With Shan’s repaired tyre deflating in the night, and our supply of repair patches exhausted, we could but wait until the first bike shop decided to open its doors before even thinking of hitting the road. Unfortunately, it was the weekend, and combined with our inability to meaningfully communicate with the neighbouring shop owners, it was difficult to ascertain when and in fact if these workshops would be open today at all. The best option seemed for Shan and John to simply station themselves outside the closed doors of two such shops and wait to see who struck lucky. John returned from his mission the proud new owner of about fifty spare patches. However Shan’s cunning plan of actually removing the wheel from the bike and presenting it to the workman meant that ultimately all the spare patches in the world counted for squat when presented with a freshly repaired and refitted tyre. While Shan had been sitting on the curb, wheel in hand, Kath had whizzed past her, side-straddled on the back of the hotel manager’s scooter. Apparently he was “so proud to be showing a white woman around his town” as this was his first time. Bless his heart, he took her to the ferry dock, and a few other roads before sitting her down with a map and explaining the richness and beauty of his country.
We are now less than 1000 km from our final destination, and with a few days in hand, we decided to head slightly off the main highway south towards the Cameron Highlands, a particularly beautiful part of the country. The morning’s drive was very uneventful (except for a small scare when we noticed John’s tyre was completely flat. Upon inspection it seemed that the valve has simply come loose and so a quick inflation on the side of the road sorted it out no problem), and we made excellent time along the highways. Since Nepal, we had been hearing about the Malaysian highways, and how fantastic they were. And the reports were completely true: three lanes in each direction, completely free of potholes, and the toll gates themselves even had a separate free lane reserved solely for motorbikes. After about 150 km, we turned off the highway and started East towards the mountains. Straight away, the road began to rise, gently at first, and then increasingly steeply. The roads were for the most part fairly quiet, making it the perfect motorbiking terrain, with sharp bends, and stunning views, and as we rose in altitude, we could feel the temperature dropping.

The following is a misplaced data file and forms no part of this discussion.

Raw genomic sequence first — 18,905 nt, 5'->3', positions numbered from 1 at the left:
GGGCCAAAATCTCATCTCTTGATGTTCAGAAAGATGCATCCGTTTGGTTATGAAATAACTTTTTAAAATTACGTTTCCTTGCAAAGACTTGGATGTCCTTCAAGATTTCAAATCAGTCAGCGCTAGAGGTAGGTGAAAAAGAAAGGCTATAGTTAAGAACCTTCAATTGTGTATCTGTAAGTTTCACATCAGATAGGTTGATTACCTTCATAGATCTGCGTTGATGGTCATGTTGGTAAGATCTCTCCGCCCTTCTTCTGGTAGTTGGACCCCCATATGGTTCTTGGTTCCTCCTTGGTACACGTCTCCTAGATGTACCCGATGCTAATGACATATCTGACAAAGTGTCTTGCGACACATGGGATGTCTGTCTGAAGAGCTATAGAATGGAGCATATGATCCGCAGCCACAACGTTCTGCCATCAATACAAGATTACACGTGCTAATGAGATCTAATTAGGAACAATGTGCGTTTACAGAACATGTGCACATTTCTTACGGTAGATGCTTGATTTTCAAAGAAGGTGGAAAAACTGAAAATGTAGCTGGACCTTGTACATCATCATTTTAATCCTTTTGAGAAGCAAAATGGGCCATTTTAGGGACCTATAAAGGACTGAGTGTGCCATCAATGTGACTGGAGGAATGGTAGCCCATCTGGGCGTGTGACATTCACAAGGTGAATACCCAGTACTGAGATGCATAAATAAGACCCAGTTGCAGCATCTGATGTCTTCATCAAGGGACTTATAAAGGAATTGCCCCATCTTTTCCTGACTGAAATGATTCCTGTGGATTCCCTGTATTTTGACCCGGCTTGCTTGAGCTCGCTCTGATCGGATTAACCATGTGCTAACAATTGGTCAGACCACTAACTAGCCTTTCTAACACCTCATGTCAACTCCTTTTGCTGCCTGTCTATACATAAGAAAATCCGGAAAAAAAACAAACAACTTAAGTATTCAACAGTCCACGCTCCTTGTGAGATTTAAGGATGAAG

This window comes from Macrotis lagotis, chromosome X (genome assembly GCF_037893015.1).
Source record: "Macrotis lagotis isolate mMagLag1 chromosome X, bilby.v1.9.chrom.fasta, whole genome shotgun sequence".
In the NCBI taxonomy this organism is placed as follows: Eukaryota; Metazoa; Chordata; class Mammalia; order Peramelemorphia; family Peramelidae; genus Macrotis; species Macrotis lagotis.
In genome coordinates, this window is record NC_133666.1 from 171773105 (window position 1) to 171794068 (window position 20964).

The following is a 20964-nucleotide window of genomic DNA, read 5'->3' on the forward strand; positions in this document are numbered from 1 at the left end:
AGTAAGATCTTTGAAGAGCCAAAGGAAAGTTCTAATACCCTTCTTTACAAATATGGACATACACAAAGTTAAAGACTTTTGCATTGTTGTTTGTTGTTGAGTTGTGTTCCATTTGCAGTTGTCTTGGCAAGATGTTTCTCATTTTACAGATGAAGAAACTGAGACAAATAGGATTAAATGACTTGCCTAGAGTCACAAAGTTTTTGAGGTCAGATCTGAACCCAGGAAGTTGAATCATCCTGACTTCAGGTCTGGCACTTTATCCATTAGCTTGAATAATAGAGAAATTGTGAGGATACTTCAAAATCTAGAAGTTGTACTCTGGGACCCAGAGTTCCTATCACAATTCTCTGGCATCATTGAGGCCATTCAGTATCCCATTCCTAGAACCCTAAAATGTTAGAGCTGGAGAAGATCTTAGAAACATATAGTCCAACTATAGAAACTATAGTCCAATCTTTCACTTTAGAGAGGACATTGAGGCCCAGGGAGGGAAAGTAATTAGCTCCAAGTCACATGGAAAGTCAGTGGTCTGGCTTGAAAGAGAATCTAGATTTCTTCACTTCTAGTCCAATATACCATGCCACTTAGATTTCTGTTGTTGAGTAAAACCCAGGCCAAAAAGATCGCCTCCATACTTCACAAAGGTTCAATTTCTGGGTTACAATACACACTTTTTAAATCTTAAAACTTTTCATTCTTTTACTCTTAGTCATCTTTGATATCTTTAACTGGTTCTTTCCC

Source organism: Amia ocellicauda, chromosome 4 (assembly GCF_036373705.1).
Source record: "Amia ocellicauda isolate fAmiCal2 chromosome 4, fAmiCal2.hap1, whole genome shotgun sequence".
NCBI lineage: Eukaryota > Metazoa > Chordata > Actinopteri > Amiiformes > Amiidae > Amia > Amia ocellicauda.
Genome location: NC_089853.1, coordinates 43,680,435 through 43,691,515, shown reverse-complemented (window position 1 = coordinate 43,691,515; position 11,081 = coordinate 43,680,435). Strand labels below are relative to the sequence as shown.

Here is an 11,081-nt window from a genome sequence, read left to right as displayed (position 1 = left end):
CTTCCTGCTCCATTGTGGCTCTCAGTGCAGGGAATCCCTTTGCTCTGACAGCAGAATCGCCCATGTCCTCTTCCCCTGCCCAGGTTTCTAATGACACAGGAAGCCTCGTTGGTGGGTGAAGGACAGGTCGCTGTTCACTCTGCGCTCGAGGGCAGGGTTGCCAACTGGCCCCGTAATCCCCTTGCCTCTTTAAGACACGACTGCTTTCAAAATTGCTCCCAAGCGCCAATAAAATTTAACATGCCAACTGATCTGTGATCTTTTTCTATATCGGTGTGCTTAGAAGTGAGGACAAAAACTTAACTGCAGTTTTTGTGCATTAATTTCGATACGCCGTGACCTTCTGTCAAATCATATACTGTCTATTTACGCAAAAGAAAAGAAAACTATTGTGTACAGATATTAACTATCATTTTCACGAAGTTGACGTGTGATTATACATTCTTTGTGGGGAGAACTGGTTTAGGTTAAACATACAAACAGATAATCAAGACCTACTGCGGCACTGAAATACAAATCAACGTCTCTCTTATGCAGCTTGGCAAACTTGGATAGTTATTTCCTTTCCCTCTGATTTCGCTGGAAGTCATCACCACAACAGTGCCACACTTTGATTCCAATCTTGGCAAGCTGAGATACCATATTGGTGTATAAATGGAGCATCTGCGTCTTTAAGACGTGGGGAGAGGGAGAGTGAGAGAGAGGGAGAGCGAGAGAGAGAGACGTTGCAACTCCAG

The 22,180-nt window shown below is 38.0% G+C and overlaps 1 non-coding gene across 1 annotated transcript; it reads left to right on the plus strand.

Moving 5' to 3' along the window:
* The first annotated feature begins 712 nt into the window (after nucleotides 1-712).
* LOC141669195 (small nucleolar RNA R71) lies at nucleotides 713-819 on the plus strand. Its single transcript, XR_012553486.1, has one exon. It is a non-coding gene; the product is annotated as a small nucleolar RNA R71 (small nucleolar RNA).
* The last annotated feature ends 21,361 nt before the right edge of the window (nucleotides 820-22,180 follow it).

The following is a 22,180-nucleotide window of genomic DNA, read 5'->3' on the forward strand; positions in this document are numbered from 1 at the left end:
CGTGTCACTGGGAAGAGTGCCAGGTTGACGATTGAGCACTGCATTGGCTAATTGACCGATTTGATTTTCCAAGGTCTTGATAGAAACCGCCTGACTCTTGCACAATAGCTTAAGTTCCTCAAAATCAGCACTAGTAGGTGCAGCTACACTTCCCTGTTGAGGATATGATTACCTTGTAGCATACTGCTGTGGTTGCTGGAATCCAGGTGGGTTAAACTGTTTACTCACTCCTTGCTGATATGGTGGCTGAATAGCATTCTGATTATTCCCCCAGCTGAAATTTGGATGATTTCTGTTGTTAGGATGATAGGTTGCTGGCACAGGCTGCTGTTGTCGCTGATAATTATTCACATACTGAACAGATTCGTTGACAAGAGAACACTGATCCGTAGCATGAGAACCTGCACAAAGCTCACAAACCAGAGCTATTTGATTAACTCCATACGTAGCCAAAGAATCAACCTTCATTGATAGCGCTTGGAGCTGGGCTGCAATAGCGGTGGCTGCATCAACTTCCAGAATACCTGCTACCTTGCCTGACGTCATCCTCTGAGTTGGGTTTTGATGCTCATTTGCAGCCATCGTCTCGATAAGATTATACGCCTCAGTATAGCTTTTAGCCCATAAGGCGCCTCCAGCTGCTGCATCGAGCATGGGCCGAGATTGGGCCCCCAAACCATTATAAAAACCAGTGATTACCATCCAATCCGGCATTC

Around one corner, we saw a huge chocolate shop in front of us, attached to a tea garden, and with my Dad possessing a gloriously serious sweet tooth, we happily pulled over. It was such a strange place for the shop, as it seemed incredibly classy, with a huge variety of chocolate, and the best part? FREE SAMPLES!
After relaxing by the hydroponic strawberry farm with assorted strawberry themed desserts, we reluctantly climbed back on the bikes and started towards Tanah Rata, our destination for the day. It seemed that we were now in farming country, as from this point onwards, we saw covered plastic greenhouses on every available mountain slope, and large banners advertising strawberry farms on all sides, as well as other fruit, vegetables, and even fresh honey. The temperature was now a perfect 25 degrees, and we soon saw that this was the place to be in Malaysia. With Tuesday being a public holiday, it appeared that families were flocking to the area, and we turned a corner to find a solid line of cars, completely stationary. Fortunately, being on bikes, we were able to just ride along next to the cars, but this line continued through several towns, and must have stretched for over 15 km, with no-one moving. In one of the larger towns we passed, people were thronging the streets, and even with some large hotels on either side of the road, our guess was that many people would be sleeping in their cars tonight. And still the queue of vehicles continued, right up until we arrived in our town.